Excitement had been building for days; sat in front of the television set, watching the early morning news; I was mesmerized, watching in awe at the people camped out along the wedding procession route. Under tarpaulin, make shift tents, sat in deck chairs, decorated in red, white and blue, they were all waving their union flags, sporting patriotic clothes, draped in flags; a sea of colour, up and down The Mall. Through the streets of London, in front of Buckingham Palace, every available spot was taken as dawn broke over the capital. The cameras were there, Interviewing the dedicated, early arrivals and anyone with a connection to the days proceedings! This was the day The Prince of Wales married Lady Diana Spencer and I like most of the country was waiting with anticipation, happy that our future King had found his bride; this wouldn’t be an experience I would ever forget; a Royalist then as I most certainly am now!
Today was a Bank Holiday, the whole country was able to take part in the Royal Wedding; I was thrilled at the prospect of watching the biggest national event since the Silver Jubilee in 1977. Not everyone was as happy as I, there were those who had no interest in the day and would rather be elsewhere, my Father was one such person.
Dad came down the stairs, he was in a grumpy mood, annoyed at the impending Marriage. As a ten year old boy, I had little concept of the reasons for his irritation, believing it was just a ‘Dad thing.’ I remember my Father talking about wasting tax payers money and the rumblings of republicanism under his breath, as he retorted his customary socialist rant. Dad was left wing in every sense of the word, a point of view that has never changed over the years. As Mother and I sat down in front of the box, Dad paced the room, still moaning about the costs involved in such a frivolous occasion. I however was more than happy, glued to the set.
‘I’m going out!’ said Dad, ‘I’m taking Kevin out for a game of football in the park, where I don’t have to watch this rubbish,’ he continued. I remember thinking to myself, how the park would be full of fathers, kicking footballs around with their sons, equally miffed about the events running across every TV network. Football was never my thing anyway and I was just happy they were going out, leaving Mother and I at home, enjoying the day. Shortly afterwards, they were gone, with a slam of the front door, cursing the day ahead.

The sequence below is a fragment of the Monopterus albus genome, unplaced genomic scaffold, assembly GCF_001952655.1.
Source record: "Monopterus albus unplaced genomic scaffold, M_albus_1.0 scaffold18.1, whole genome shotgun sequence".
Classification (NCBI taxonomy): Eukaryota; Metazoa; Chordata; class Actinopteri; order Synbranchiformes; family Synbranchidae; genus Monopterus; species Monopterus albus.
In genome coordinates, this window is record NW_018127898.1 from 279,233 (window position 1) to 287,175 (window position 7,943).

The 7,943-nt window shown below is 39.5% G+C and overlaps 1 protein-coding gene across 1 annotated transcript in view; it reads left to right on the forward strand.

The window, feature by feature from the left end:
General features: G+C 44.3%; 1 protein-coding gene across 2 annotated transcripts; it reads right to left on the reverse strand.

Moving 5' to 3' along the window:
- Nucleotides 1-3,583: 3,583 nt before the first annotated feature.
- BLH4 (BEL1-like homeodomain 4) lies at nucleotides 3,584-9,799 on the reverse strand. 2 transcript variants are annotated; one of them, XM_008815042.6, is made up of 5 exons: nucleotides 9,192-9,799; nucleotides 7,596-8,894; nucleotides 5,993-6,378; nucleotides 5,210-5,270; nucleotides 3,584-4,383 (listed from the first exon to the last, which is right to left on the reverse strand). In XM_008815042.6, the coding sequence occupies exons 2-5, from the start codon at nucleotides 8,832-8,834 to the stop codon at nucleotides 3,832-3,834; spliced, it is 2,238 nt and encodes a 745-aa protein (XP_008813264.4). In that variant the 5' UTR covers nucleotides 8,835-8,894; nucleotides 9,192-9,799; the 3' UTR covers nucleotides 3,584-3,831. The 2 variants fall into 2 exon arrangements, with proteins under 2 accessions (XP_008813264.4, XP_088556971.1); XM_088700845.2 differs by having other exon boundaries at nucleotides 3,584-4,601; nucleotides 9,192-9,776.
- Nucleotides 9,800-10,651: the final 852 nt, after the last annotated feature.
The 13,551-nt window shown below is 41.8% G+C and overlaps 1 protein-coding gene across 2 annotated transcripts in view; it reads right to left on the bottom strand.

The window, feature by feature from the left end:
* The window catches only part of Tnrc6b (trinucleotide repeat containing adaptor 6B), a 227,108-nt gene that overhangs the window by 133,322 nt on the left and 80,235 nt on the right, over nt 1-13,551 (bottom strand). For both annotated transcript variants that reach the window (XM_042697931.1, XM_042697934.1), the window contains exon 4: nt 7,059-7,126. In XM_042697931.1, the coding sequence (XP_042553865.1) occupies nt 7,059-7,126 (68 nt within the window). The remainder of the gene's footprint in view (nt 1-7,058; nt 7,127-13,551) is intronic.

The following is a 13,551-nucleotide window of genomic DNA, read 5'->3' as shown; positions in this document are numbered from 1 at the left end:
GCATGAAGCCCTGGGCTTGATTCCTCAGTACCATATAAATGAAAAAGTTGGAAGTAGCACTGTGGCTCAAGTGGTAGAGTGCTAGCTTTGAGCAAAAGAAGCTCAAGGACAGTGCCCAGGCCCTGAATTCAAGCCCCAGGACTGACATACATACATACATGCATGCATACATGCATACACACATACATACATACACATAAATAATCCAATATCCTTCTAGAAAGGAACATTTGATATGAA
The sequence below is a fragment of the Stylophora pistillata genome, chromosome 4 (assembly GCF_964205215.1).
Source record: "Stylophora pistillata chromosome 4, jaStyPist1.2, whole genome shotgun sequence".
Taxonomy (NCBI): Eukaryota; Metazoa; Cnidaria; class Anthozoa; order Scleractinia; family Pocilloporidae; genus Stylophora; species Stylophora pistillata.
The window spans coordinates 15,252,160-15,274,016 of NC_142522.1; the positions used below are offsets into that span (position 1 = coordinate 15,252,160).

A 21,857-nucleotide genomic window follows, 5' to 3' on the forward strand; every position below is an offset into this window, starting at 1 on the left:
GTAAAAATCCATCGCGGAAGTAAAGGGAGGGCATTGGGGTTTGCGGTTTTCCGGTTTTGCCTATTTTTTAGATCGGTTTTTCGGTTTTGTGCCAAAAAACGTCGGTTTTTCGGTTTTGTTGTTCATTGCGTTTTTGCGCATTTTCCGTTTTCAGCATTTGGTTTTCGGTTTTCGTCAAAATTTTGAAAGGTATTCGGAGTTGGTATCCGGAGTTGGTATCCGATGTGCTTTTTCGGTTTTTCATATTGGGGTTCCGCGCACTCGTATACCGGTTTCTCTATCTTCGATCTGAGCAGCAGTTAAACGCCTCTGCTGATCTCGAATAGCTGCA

The carriage arrived at the entrance to Westminster Abbey, Princess Diana, gracefully stepped out, helped by her Father, the Earl Spencer. As she walked forwards, alighting the carriage, the train on her dress recoiled behind her. Like a meandering river, it stretched for what seemed like miles, light dancing off the shimmering white silk in the bright glow of the day; she looked radiant, her all too familiar smile beamed under her veil; sparkling tiara on top of her head, twinkling as she advanced up the aisle. I sat there open mouthed, taken aback by the majesty of Monarchy, the pomp and circumstance, the emotion stirring music and a vision of history in the making. This was the day I truly felt a bond with our Royal Family and realised just how important they were in all our daily lives. I felt proud to be British, content at my place in the World.
When Dad got in from the park, I continued to watch the reruns, highlights and repeats on my little black and white portable TV, lying on my bed upstairs. Again and again, I relived the wonderment of the day, cementing my growing adoration of an institution a thousand years old. Princess Diana was a powerful figure throughout my life, someone I was lucky enough to meet much later. Her Wedding was an important milestone for me, because I discovered who I really was, what made me tick and most importantly my connection to the Country I was born in, my home, wherever I am living, here or abroad. The Royal Wedding of 1981 gave all of us a brief escape from the austerity measures at the time. With unemployment high and discontent growing, this was a day to escape and enjoy an occasion that encompassed us all; this was a day that defined an era, this was a celebration that would galvanise a nation.